Most of us are unlikely to be put in Stephen’s situation, but some of the binds we find ourselves in can seem just as tight, just as hopeless. St. Stephen and countless others have CHOSEN not to let their hearts be troubled, but to believe in God, and to believe that God has a way.

Jesus talks about a place for us. Like Tony sings to Maria in West Side Story, like Carrie Underwood sings today, like Virginia Woolf longed for in her essay—there’s something in us that longs for another place, a better place. But that place is not just physical. It’s not geographic. It’s psychological, it’s intellectual, it’s spiritual. We long for a place where our hearts, souls, and minds are free to grow and develop as God intends, unrestricted by custom or expectation or background or any other thing.

When Jesus says “In my father’s house there are many dwelling places,” he’s not talking public housing. He’s not talking retirement villages in Florida. He’s talking about SPACE, space that has the unique qualities both of being expansive and of being safe. Jesus goes before us to prepare a way, if we follow him, he leads us where we need to be.

When trouble comes, there’s a choice involved (as to how we respond) and there’s a place up ahead (where all becomes clear) but perhaps even more important; in addition to being promised a choice and a place, we also have a posse.

The Urban Dictionary defines posse as “your crew, your homies, a group of friends, people who may or may not have your back.” In Medieval Latin, the posse comitatus meant literally, the “power of the county.” It came to refer to a common law idea of a group of people who were given authority to catch the bad guys. And perhaps the term posse came to life most vividly in Westerns.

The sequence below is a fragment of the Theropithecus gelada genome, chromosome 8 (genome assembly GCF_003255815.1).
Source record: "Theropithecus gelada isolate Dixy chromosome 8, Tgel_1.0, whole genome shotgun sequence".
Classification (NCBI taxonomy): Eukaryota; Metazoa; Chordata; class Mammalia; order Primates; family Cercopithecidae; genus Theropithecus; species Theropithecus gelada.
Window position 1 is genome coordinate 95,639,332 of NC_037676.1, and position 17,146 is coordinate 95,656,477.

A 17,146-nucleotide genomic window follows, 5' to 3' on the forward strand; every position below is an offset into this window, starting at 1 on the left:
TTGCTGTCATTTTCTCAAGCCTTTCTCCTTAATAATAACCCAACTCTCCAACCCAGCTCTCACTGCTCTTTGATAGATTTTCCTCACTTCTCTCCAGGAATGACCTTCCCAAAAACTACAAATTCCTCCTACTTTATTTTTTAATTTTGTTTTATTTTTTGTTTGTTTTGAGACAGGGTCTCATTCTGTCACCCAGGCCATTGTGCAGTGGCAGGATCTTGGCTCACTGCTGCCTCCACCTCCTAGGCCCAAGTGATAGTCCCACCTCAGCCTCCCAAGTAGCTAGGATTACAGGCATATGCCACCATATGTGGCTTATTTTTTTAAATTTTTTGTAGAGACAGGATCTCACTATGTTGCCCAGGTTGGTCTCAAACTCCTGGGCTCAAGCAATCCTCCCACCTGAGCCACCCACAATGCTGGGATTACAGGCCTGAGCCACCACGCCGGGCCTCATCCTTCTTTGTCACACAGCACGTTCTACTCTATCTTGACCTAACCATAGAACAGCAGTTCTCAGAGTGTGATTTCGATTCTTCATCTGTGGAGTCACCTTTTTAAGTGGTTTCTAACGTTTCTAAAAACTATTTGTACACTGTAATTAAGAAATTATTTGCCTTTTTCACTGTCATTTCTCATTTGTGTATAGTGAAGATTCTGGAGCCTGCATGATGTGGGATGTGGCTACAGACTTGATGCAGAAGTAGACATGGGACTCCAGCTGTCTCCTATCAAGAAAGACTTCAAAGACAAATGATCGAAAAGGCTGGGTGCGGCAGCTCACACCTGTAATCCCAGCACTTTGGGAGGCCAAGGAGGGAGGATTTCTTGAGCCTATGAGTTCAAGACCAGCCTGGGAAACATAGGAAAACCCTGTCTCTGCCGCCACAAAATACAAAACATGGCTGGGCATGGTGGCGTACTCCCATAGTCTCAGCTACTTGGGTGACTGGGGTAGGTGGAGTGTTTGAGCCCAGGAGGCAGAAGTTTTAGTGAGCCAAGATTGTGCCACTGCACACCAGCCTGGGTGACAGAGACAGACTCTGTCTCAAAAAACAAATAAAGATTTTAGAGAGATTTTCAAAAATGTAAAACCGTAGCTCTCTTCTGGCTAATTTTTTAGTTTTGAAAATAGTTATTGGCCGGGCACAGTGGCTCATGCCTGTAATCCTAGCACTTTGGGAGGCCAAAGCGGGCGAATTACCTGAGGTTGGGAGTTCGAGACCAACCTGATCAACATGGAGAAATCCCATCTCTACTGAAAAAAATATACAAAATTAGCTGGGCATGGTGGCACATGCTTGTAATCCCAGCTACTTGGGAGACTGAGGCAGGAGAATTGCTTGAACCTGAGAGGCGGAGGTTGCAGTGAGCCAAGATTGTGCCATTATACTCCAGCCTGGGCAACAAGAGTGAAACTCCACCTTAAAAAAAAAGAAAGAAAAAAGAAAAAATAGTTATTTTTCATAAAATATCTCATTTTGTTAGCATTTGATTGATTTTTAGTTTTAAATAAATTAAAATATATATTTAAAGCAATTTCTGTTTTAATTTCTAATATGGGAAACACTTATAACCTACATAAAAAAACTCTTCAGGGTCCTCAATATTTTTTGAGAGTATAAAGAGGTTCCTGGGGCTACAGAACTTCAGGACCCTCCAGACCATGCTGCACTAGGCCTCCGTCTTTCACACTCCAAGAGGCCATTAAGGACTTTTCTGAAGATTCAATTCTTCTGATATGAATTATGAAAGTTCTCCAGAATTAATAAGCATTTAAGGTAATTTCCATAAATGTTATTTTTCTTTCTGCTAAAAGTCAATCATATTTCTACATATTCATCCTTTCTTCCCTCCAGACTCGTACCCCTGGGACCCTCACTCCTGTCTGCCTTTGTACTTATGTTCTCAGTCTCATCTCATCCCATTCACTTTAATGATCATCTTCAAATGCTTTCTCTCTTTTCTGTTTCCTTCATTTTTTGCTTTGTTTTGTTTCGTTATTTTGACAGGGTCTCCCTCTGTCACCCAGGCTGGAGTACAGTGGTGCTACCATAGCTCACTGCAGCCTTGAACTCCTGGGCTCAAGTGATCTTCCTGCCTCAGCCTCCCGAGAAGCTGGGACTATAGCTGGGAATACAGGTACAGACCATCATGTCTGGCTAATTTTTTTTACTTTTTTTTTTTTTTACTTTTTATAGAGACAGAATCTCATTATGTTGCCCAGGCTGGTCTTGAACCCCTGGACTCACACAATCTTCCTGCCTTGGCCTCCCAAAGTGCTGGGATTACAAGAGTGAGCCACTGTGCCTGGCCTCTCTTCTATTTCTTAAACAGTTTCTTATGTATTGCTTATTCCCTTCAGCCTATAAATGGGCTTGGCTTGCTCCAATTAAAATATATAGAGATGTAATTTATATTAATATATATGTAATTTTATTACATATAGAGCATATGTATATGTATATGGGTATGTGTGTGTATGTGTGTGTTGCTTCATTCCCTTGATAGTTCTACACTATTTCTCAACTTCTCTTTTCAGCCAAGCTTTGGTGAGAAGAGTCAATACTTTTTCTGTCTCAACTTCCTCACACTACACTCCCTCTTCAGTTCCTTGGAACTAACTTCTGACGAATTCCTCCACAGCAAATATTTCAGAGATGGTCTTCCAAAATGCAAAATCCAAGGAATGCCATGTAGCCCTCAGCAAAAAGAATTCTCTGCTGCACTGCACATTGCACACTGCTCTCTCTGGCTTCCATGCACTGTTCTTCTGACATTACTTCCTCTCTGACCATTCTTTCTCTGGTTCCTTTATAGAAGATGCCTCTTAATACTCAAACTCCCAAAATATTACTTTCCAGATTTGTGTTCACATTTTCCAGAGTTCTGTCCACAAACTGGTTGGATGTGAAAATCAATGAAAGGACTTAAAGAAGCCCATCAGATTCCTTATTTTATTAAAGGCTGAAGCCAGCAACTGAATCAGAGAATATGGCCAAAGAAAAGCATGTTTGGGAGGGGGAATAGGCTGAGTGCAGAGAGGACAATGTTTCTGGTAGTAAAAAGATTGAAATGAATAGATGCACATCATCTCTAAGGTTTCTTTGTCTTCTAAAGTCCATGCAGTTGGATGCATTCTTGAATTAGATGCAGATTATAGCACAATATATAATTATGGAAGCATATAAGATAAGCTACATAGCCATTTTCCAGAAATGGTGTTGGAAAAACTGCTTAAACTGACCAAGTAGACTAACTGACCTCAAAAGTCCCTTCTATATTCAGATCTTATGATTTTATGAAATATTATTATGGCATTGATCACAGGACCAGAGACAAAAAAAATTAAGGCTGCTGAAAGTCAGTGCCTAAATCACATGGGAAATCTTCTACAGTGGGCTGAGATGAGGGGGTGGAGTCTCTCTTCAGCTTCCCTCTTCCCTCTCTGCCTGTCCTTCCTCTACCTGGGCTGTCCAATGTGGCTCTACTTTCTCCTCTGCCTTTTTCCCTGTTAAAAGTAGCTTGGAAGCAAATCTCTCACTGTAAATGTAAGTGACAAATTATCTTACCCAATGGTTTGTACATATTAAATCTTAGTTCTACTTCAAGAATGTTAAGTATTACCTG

But those early apostles were called together as a posse, and given authority by the Holy Spirit. One by one, the disciples ask Jesus where he’s going, how do they get there, what do they do about this or that, and each time, Jesus answers with relationship. You have seen me and known me, you have known God the Father. Believe and we are in you. You have all you need. You have one another. Thomas asks more questions. Philip asks more questions, but later, after the crucifixion and resurrection, they begin to see what Jesus means. They have each other—they have their posse—but it’s a special band of people who’ve got your back, and when they get tired, the Holy Spirit steps in. We’re covered, we’re good to go, we’re protected, strengthened, and enlivened for the mission of God in our world.

Trouble comes, but we have a choice, we have place, and we have a posse. I’m glad the world didn’t end yesterday. Imagine the adventures we might miss. There’ll be trouble lurking—we can count on that—but we have a faith that sustains, no matter what.

W.H. Auden says it so beautifully when he writes in the chorus of his Christmas Oratorio,

He is the Way.
Follow Him through the Land of Unlikeness;
You will see rare beasts, and have unique adventures.

He is the Truth.
Seek Him in the Kingdom of Anxiety;
You will come to a great city that has expected your return for years.

He is the Life.
Love Him in the World of the Flesh;
And at your marriage all its occasions shall dance for joy.

In the name of the Father, and of the Son, and of the Holy Spirit. Amen.

Saturday, May 21, 2011

In Celebration of the Life of Jeffrey R. Workman

The Resurrection of Christ, by Fra Angelico (1395-1455)